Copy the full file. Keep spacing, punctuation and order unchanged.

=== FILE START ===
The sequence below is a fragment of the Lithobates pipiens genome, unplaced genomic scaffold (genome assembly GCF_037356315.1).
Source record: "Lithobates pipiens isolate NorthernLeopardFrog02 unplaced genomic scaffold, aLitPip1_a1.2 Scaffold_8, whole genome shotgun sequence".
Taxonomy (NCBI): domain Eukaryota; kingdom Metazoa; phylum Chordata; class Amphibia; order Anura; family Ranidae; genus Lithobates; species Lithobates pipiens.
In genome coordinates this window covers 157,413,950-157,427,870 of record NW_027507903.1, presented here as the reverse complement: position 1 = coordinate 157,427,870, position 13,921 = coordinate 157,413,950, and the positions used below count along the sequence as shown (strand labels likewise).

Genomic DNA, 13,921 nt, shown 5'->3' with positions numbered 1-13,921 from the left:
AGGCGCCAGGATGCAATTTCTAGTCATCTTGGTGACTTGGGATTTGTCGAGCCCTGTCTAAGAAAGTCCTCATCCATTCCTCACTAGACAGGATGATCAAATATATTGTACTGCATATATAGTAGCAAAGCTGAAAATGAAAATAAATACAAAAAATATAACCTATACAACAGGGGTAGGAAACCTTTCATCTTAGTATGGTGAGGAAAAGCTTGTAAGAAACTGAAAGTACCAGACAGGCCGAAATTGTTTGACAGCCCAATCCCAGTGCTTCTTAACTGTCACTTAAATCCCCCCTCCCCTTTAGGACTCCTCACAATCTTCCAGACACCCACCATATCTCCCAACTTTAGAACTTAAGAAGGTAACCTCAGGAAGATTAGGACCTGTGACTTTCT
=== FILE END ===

The sequence below is a fragment of the Lithobates pipiens genome, unplaced genomic scaffold (genome assembly GCF_037356315.1).
Source record: "Lithobates pipiens isolate NorthernLeopardFrog02 unplaced genomic scaffold, aLitPip1_a1.2 Scaffold_8, whole genome shotgun sequence".
Taxonomy (NCBI): domain Eukaryota; kingdom Metazoa; phylum Chordata; class Amphibia; order Anura; family Ranidae; genus Lithobates; species Lithobates pipiens.
In genome coordinates this window covers 157,413,950-157,427,870 of record NW_027507903.1, presented here as the reverse complement: position 1 = coordinate 157,427,870, position 13,921 = coordinate 157,413,950, and the positions used below count along the sequence as shown (strand labels likewise).

Genomic DNA, 13,921 nt, shown 5'->3' with positions numbered 1-13,921 from the left:
AGGCGCCAGGATGCAATTTCTAGTCATCTTGGTGACTTGGGATTTGTCGAGCCCTGTCTAAGAAAGTCCTCATCCATTCCTCACTAGACAGGATGATCAAATATATTGTACTGCATATATAGTAGCAAAGCTGAAAATGAAAATAAATACAAAAAATATAACCTATACAACAGGGGTAGGAAACCTTTCATCTTAGTATGGTGAGGAAAAGCTTGTAAGAAACTGAAAGTACCAGACAGGCCGAAATTGTTTGACAGCCCAATCCCAGTGCTTCTTAACTGTCACTTAAATCCCCCCTCCCCTTTAGGACTCCTCACAATCTTCCAGACACCCACCATATCTCCCAACTTTAGAACTTAAGAAGGTAACCTCAGGAAGATTAGGACCTGTGACTTTCT